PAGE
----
FacebookTwitterGoogle+RedditEmail

Forgery, Fakery and Fatigue (Scandal, That Is)

by DAVID REMINGTON

Okay, quick show of hands:  who was surprised by the recent “revelation” in Ron Suskind’s new book, The Way of the World:  A Story of Truth and Hope in an age of Extremism, that the Bush White House directed the C.I.A. to forge a letter from the Iraqi head of intelligence to Saddam Hussein designed to portray a false link between the September 11 attacks and Iraq?

That’s what I thought.  Unless you’ve been living under a rock or otherwise hopelessly deluded by the endless stream of neocon propaganda sludge, this latest from Suskind is just another tendril in the dark churning cloud of villainy the Bush Administration has left in its wake.

If I may steal from the Bard, there’s the rub.  Has the public grown so inured with reports of the lies, scandals, fabrications, and bizarre schemes that have dribbled almost daily from this White House, that this story be greeted with a large, collective yawn?   That may well be the case, but there are legal and logistical implications to this latest bit of Keystone Cop-style cloak and dagger plot that may give it legs.

According to Suskind, high-level Bush Administration officials ordered the C.I.A. to forge a hand-written letter purportedly from Tahir Jalil Habbush, Saddam’s intelligence chief, to Saddam, indicating, among other things, that Mohammed Atta, infamous September 11th hijacker, had been trained in Iraq.  The letter was dated July 1, 2001, but its “existence” reported in late 2003, at a time when the United States was still fumbling around searching for non-existent WMD’s.  This bogus letter came in handy to supply a much-desired justification for attacking Iraq, and naturally, influence U.S. public opinion.  The story of the letter was picked up and reported with orgasmic glee by such towering journalistic giants as the Fair and Balanced-Meister himself, Bill O’Reilly.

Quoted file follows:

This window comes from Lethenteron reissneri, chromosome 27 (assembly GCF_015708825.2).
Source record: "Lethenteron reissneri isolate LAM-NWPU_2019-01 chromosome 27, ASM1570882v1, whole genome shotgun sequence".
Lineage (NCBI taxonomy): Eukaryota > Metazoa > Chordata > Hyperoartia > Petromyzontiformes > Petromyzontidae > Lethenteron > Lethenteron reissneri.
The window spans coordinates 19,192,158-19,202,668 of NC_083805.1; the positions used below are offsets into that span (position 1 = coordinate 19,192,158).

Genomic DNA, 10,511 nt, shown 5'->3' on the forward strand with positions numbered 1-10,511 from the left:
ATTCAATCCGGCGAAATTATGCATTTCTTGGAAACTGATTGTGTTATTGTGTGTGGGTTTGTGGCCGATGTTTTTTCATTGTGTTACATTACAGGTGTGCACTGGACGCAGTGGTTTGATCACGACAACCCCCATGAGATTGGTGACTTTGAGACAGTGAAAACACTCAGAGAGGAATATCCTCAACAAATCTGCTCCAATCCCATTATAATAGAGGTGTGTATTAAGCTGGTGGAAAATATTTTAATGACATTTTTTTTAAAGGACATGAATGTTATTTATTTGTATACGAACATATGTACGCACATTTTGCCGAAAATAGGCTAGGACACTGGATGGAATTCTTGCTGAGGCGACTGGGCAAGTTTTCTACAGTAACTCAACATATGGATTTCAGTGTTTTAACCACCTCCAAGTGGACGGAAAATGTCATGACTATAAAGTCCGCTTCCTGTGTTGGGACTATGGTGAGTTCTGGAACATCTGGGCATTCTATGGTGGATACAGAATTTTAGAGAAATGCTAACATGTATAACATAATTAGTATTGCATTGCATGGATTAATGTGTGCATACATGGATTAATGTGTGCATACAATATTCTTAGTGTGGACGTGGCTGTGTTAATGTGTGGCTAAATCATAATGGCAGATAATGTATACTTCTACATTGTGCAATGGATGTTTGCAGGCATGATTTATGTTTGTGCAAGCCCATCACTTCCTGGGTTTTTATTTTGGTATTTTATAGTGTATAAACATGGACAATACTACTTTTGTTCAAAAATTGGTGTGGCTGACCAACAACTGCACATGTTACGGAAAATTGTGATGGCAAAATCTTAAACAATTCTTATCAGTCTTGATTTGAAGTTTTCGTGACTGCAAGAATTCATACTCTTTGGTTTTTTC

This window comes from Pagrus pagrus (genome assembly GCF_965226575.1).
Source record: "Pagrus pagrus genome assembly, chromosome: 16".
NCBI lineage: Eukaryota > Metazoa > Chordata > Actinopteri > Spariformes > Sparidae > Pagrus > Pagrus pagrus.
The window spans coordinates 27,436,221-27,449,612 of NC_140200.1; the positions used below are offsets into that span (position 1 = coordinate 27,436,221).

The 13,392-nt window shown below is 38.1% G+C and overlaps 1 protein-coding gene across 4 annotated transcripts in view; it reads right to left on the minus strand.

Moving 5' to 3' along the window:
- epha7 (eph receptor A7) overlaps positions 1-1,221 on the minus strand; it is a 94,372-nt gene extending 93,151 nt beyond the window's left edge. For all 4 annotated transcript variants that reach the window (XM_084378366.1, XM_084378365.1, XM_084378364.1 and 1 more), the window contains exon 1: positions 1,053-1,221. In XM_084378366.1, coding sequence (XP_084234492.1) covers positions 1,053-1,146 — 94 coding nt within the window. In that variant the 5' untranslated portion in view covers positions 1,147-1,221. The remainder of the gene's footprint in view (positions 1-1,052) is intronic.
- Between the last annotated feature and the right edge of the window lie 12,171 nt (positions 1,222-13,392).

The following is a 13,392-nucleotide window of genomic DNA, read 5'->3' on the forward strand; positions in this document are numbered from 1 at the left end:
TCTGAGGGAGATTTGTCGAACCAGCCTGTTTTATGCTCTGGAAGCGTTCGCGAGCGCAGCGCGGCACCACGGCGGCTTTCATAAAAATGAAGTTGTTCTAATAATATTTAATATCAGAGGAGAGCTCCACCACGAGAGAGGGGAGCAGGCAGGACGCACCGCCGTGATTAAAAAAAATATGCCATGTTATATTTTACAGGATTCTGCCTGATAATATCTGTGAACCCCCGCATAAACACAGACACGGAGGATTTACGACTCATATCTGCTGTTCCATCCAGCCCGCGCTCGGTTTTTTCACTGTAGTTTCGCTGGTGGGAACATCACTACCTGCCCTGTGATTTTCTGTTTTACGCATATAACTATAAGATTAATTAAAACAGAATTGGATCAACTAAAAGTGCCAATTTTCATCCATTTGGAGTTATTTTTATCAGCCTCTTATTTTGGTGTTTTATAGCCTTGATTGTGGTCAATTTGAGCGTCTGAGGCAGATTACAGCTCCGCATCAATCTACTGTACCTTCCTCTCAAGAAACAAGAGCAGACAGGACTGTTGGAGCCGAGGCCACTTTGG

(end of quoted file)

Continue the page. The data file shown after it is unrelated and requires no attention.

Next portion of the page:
Now, even assuming a Congress that actually cared about the Constitution and the Rule of Law, and congressional leadership with the testicular fortitude to pursue the matter, the reign of mad King George will soon be ending, and there likely is not time to the realize the blessings of this revelation in the short time remaining in this presidential term.  Yet, this story could very well survive the end of the current administration and become a gift that keeps on giving.

Ron Suskind speculates that this flimsy scheme could very well violate a federal statute prohibiting the C.I.A. from pursing covert activities designed to influence public opinion or the media.  When directed by the White House, the deliberate violation of this law is a potentially impeachable offence.

The statute Suskind is referring to is 50 U.S.C § 413b Presidential approval and reporting of covert activities.  This section of law details the circumstances under which the president may approve covert activities of the C.I.A.  It also lists requirements for reporting to Congress and congressional oversight.  More specifically, 50 U.S.C. § 413b(f) reads, “No covert action may be conducted which is intended to influence United States political processes, public opinion, policies, or media.”